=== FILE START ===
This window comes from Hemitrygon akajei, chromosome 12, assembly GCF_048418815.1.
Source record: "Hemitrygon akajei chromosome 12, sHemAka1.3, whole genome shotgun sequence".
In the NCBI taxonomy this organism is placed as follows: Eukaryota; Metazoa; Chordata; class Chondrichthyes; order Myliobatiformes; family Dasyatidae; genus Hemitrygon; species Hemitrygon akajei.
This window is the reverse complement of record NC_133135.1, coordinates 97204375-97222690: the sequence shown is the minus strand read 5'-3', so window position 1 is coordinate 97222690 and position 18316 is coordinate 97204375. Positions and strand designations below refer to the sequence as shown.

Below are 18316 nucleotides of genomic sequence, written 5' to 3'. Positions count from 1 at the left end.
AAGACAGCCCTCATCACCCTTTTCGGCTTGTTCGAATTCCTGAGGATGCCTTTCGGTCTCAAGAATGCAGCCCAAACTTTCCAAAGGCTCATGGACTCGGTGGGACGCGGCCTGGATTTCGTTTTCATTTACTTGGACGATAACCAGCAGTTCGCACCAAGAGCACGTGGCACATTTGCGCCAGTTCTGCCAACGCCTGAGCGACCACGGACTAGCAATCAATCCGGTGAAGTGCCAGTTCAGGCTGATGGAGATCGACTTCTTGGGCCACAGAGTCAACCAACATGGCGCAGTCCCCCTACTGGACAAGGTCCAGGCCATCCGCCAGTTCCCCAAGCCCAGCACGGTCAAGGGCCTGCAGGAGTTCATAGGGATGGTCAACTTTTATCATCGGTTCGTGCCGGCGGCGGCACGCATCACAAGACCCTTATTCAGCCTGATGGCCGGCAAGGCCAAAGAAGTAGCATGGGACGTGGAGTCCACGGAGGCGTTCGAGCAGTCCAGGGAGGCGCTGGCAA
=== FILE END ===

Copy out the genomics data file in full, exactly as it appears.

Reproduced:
This window comes from Hemitrygon akajei, chromosome 12, assembly GCF_048418815.1.
Source record: "Hemitrygon akajei chromosome 12, sHemAka1.3, whole genome shotgun sequence".
In the NCBI taxonomy this organism is placed as follows: Eukaryota; Metazoa; Chordata; class Chondrichthyes; order Myliobatiformes; family Dasyatidae; genus Hemitrygon; species Hemitrygon akajei.
This window is the reverse complement of record NC_133135.1, coordinates 97204375-97222690: the sequence shown is the minus strand read 5'-3', so window position 1 is coordinate 97222690 and position 18316 is coordinate 97204375. Positions and strand designations below refer to the sequence as shown.

Below are 18316 nucleotides of genomic sequence, written 5' to 3'. Positions count from 1 at the left end.
AAGACAGCCCTCATCACCCTTTTCGGCTTGTTCGAATTCCTGAGGATGCCTTTCGGTCTCAAGAATGCAGCCCAAACTTTCCAAAGGCTCATGGACTCGGTGGGACGCGGCCTGGATTTCGTTTTCATTTACTTGGACGATAACCAGCAGTTCGCACCAAGAGCACGTGGCACATTTGCGCCAGTTCTGCCAACGCCTGAGCGACCACGGACTAGCAATCAATCCGGTGAAGTGCCAGTTCAGGCTGATGGAGATCGACTTCTTGGGCCACAGAGTCAACCAACATGGCGCAGTCCCCCTACTGGACAAGGTCCAGGCCATCCGCCAGTTCCCCAAGCCCAGCACGGTCAAGGGCCTGCAGGAGTTCATAGGGATGGTCAACTTTTATCATCGGTTCGTGCCGGCGGCGGCACGCATCACAAGACCCTTATTCAGCCTGATGGCCGGCAAGGCCAAAGAAGTAGCATGGGACGTGGAGTCCACGGAGGCGTTCGAGCAGTCCAGGGAGGCGCTGGCAA